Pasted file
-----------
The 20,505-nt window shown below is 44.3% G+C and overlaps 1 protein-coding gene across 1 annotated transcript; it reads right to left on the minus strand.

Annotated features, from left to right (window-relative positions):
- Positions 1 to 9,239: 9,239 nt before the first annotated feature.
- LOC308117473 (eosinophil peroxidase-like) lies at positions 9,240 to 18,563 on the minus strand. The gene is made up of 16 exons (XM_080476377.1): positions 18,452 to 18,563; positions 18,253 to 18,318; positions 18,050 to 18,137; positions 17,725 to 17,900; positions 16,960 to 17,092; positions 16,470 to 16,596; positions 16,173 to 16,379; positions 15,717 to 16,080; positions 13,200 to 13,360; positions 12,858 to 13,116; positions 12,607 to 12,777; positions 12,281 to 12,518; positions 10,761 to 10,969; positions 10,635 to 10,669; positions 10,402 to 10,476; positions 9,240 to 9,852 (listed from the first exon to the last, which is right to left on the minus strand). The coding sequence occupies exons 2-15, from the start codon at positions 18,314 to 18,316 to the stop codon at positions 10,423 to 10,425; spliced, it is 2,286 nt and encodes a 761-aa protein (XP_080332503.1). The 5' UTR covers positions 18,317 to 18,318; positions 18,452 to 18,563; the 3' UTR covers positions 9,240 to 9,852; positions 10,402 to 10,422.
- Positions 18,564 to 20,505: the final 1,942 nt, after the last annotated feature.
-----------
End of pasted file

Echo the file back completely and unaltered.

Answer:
The 20,505-nt window shown below is 44.3% G+C and overlaps 1 protein-coding gene across 1 annotated transcript; it reads right to left on the minus strand.

Annotated features, from left to right (window-relative positions):
- Positions 1 to 9,239: 9,239 nt before the first annotated feature.
- LOC308117473 (eosinophil peroxidase-like) lies at positions 9,240 to 18,563 on the minus strand. The gene is made up of 16 exons (XM_080476377.1): positions 18,452 to 18,563; positions 18,253 to 18,318; positions 18,050 to 18,137; positions 17,725 to 17,900; positions 16,960 to 17,092; positions 16,470 to 16,596; positions 16,173 to 16,379; positions 15,717 to 16,080; positions 13,200 to 13,360; positions 12,858 to 13,116; positions 12,607 to 12,777; positions 12,281 to 12,518; positions 10,761 to 10,969; positions 10,635 to 10,669; positions 10,402 to 10,476; positions 9,240 to 9,852 (listed from the first exon to the last, which is right to left on the minus strand). The coding sequence occupies exons 2-15, from the start codon at positions 18,314 to 18,316 to the stop codon at positions 10,423 to 10,425; spliced, it is 2,286 nt and encodes a 761-aa protein (XP_080332503.1). The 5' UTR covers positions 18,317 to 18,318; positions 18,452 to 18,563; the 3' UTR covers positions 9,240 to 9,852; positions 10,402 to 10,422.
- Positions 18,564 to 20,505: the final 1,942 nt, after the last annotated feature.